By Ian RansomMELBOURNE,(Reuters)-Australia head to Melbourne for the Boxing Day test against Pakistan with some festive cheer after winning the series opener in Brisbane but Steve Smith’s side will not find many Christmas presents under the tree from local media.Pundits described Australia’s 39-run win in the first day-night Test held at the Gabba as one of the most gripping matches of the year.However, they could conjure only faint praise for the home side after they set Pakistan a mammoth 490-run chase and very nearly let them get there on day five.“Australia will take a one-nil series lead to Melbourne, but it was Pakistan who skipped off the Gabba like winners,” cricket writer Malcolm Knox penned for Fairfax media.“For Australia to skim home with a 39-run margin, after leading by nearly 300 on the first innings, suggests a litany of blunders.”After losing five Tests in succession in Sri Lanka and at home to South Africa, Australia have hit back to win their last two with a new-look side energised by two of their three rookie batsmen.Smith, however, is under no illusions about his team’s growing pains.“It showed we’re still not the finished product,” he told reporters. “We’ve got to continue to work hard, and keep the foot on the throat when we’ve got (opponents) in that position, and be ruthless.”CAUTION CRITICISEDThe comments seemed ironic when weighed against Smith’s waiving of the right to enforce the follow-on after Pakistan were skittled for 142 in their first innings, 287 runs short of Australia’s total.His cautious field settings on day five, with Pakistan still needing 108 runs for victory with only two wickets in hand, were queried by former captains Michael Clarke and Mark Taylor and slammed as “ridiculous” by ex-England skipper Michael Vaughan.Smith’s faith in his front-line seamers was ultimately rewarded when Mitchell Starc broke through to remove centurion Asad Shafiq with a perfectly pitched bouncer.But it exacted a heavy physical toll that could have repercussions for the next match at the Melbourne Cricket Ground.Workhorse Josh Hazlewood bowled 42 overs in the second innings alone, with Starc, still yet to reach peak form after an injury lay-off in the leadup to the home summer, bowling 38.Along with fellow paceman Jackson Bird and spinner Nathan Lyon, the pair were spared only three overs’ work during a hot and humid five days at the Gabba, with part-time slow bowler Nic Maddinson the only non-specialist thrown the ball.Australia’s selectors said they would stick with the same 12 for the Melbourne Test but yesterday decided to draft in uncapped all-rounder Hilton Cartwright.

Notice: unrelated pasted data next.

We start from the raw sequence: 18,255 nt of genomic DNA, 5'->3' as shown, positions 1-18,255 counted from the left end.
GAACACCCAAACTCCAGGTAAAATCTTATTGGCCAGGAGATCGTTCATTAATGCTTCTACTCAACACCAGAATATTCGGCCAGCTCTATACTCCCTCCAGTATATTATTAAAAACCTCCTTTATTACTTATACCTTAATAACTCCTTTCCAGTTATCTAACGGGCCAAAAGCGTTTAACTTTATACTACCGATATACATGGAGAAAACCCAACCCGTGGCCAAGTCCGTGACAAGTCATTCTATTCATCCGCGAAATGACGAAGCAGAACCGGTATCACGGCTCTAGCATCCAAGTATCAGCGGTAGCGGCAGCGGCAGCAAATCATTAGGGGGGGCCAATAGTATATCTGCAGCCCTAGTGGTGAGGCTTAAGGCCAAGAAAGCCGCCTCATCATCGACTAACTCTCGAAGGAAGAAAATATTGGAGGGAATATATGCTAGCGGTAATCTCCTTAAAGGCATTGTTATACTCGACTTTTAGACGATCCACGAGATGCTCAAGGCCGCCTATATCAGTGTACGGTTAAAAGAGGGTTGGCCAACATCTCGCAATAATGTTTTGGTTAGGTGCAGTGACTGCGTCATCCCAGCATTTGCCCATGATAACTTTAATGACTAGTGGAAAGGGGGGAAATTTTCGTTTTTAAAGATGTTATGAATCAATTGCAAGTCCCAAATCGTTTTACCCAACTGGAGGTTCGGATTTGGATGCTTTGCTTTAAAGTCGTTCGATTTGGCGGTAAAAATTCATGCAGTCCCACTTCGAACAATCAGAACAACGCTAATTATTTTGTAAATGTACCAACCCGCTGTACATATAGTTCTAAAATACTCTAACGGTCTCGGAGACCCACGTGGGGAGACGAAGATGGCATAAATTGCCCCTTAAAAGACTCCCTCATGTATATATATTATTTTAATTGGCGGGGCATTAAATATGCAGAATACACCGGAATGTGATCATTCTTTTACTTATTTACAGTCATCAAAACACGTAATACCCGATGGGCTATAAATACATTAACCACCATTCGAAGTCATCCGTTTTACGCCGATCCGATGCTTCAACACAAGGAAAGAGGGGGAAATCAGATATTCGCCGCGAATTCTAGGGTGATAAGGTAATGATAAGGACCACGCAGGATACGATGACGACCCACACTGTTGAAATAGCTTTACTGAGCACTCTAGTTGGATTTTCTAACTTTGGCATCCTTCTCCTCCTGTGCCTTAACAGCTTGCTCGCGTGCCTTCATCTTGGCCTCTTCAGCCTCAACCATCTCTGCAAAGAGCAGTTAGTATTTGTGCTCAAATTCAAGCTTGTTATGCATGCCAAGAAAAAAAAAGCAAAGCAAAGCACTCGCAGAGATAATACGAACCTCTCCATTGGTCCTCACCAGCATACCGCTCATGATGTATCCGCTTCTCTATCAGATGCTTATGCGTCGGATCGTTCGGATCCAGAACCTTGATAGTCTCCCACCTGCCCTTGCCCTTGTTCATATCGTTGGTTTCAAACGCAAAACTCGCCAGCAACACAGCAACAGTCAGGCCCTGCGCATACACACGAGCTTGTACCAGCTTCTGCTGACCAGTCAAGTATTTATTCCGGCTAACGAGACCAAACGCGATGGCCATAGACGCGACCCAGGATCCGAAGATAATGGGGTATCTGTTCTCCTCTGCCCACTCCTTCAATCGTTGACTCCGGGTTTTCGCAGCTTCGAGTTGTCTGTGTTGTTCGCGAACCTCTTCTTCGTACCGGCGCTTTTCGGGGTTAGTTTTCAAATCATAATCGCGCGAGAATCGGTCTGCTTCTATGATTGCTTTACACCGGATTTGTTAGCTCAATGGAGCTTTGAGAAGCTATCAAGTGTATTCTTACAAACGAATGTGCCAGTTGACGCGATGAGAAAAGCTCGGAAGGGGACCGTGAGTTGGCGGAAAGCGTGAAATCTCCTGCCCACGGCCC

It’s official.In his first time speaking to the media since John Kinder played wide receiver in practice Tuesday, Syracuse head coach Scott Shafer confirmed that the move is pretty much set in stone. He said he could always move Kinder back if he had to, but that he’s a wide receiver now and the goal is to bring him up to speed with that element of the offense.“I was real proud of John in his maturity,” Shafer said, “trying to help his team and be a selfless player.”Shafer said the move was Kinder’s idea. He added that it’s way too early to determine whether Kinder will get significant snaps as a wide receiver, but that Kinder’s motive for the switch was to play more and help the team win.Now he’ll have that opportunity. Kinder practiced with Drew Allen and the second team on Wednesday, suiting up in a green wide receiver’s jersey for the second consecutive day.AdvertisementThis is placeholder text“John Kinder,” Shafer said,” I just love him to death.” Comments Facebook Twitter Google+ Published on August 7, 2013 at 9:55 pm Contact Trevor: [email protected] | @TrevorHass